Eva Soto, January 2, 2012 (view all comments by Eva Soto)
Joe Kane offers what pure academic writing doesn't: an on-site experience with an Amazonian tribe who embrace him as one of their own family. Kane goes down to Ecuador to find the Huaorani, an indigenous community threatened to lose their territory and their people to the needs of the oil giants. As the constant struggle to preserve their land continues for decades, Kane lives among them for months at a time, interviews the major representatives of the opposition, and creates a beautiful non-fiction autobiographical book that doesn't allow you to put it down until you are fully finished. Even though it is narrated through the perspectives of the author, there is a lack of subjective commentary that makes you read the book as a piece of history for yourself to judge. His voice is hardly there as a moralist, however significant the experience he narrates is.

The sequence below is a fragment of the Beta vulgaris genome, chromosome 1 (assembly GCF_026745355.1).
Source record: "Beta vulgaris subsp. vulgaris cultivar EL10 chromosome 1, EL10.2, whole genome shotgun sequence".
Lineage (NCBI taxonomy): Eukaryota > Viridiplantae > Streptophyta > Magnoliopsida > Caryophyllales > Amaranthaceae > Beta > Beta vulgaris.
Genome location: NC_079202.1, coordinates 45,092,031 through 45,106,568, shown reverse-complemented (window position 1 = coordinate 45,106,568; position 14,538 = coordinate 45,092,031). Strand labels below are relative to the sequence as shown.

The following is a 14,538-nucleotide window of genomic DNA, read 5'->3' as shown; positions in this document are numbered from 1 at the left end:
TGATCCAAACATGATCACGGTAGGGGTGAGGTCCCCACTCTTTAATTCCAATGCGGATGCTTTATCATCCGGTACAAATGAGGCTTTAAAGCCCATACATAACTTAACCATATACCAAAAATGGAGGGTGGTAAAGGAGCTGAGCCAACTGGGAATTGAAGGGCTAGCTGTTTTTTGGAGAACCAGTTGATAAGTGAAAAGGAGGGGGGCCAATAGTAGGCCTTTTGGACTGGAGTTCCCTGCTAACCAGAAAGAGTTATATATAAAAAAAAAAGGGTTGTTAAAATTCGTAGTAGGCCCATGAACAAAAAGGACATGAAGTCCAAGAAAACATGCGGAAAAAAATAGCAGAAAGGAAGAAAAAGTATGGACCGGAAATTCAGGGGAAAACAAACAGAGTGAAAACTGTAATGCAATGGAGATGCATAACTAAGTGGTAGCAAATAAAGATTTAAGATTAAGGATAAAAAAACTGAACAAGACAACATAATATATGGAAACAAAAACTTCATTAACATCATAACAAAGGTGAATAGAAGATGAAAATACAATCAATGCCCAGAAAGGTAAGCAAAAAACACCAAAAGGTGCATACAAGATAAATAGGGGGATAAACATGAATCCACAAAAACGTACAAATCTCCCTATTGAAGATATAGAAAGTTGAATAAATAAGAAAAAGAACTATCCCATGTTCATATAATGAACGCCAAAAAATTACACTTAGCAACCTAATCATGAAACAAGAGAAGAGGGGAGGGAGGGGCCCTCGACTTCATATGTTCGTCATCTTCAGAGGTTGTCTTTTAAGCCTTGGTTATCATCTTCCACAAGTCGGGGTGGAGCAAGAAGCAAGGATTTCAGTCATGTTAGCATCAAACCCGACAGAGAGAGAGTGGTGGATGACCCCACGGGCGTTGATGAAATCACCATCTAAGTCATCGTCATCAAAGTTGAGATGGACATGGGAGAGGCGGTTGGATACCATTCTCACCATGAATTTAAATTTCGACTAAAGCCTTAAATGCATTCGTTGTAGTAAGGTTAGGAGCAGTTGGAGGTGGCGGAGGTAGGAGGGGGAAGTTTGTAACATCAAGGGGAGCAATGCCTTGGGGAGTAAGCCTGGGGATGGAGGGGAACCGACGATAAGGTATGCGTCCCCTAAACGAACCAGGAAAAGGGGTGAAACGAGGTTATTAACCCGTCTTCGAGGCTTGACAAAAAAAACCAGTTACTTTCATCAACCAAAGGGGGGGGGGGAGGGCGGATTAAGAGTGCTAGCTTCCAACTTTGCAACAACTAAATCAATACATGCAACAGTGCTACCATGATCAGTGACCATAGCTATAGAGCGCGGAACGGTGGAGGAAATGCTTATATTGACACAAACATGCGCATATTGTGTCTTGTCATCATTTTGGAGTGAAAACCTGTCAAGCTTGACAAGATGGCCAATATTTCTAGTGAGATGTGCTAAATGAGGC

It is one of the most fascinating books I've ever read, and it certainly makes my list for my favorite for 2011.
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